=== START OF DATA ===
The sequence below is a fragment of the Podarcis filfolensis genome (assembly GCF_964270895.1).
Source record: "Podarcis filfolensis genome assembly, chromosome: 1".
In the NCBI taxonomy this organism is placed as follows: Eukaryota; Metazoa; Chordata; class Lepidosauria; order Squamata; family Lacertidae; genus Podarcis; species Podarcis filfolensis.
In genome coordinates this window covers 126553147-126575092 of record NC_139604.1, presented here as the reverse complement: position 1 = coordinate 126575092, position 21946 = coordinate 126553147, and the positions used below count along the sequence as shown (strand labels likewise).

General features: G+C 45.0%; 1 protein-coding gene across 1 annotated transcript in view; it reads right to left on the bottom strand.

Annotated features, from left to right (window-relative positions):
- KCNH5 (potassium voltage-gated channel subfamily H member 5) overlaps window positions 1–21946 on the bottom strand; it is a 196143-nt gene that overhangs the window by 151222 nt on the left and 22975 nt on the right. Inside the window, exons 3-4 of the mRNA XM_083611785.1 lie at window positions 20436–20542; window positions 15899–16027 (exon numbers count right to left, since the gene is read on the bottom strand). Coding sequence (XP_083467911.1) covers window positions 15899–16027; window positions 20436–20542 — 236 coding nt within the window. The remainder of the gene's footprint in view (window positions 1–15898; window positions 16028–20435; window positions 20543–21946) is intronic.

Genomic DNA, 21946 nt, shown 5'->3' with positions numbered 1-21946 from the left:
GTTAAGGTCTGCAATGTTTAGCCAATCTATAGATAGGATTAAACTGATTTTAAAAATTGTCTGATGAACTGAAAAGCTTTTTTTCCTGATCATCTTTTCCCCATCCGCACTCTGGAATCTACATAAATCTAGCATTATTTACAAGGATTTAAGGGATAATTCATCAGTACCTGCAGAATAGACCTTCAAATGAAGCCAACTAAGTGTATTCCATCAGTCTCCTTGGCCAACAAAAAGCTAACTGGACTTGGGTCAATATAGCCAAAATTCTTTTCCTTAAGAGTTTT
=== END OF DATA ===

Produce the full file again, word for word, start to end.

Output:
The sequence below is a fragment of the Podarcis filfolensis genome (assembly GCF_964270895.1).
Source record: "Podarcis filfolensis genome assembly, chromosome: 1".
In the NCBI taxonomy this organism is placed as follows: Eukaryota; Metazoa; Chordata; class Lepidosauria; order Squamata; family Lacertidae; genus Podarcis; species Podarcis filfolensis.
In genome coordinates this window covers 126553147-126575092 of record NC_139604.1, presented here as the reverse complement: position 1 = coordinate 126575092, position 21946 = coordinate 126553147, and the positions used below count along the sequence as shown (strand labels likewise).

General features: G+C 45.0%; 1 protein-coding gene across 1 annotated transcript in view; it reads right to left on the bottom strand.

Annotated features, from left to right (window-relative positions):
- KCNH5 (potassium voltage-gated channel subfamily H member 5) overlaps window positions 1–21946 on the bottom strand; it is a 196143-nt gene that overhangs the window by 151222 nt on the left and 22975 nt on the right. Inside the window, exons 3-4 of the mRNA XM_083611785.1 lie at window positions 20436–20542; window positions 15899–16027 (exon numbers count right to left, since the gene is read on the bottom strand). Coding sequence (XP_083467911.1) covers window positions 15899–16027; window positions 20436–20542 — 236 coding nt within the window. The remainder of the gene's footprint in view (window positions 1–15898; window positions 16028–20435; window positions 20543–21946) is intronic.

Genomic DNA, 21946 nt, shown 5'->3' with positions numbered 1-21946 from the left:
GTTAAGGTCTGCAATGTTTAGCCAATCTATAGATAGGATTAAACTGATTTTAAAAATTGTCTGATGAACTGAAAAGCTTTTTTTCCTGATCATCTTTTCCCCATCCGCACTCTGGAATCTACATAAATCTAGCATTATTTACAAGGATTTAAGGGATAATTCATCAGTACCTGCAGAATAGACCTTCAAATGAAGCCAACTAAGTGTATTCCATCAGTCTCCTTGGCCAACAAAAAGCTAACTGGACTTGGGTCAATATAGCCAAAATTCTTTTCCTTAAGAGTTTT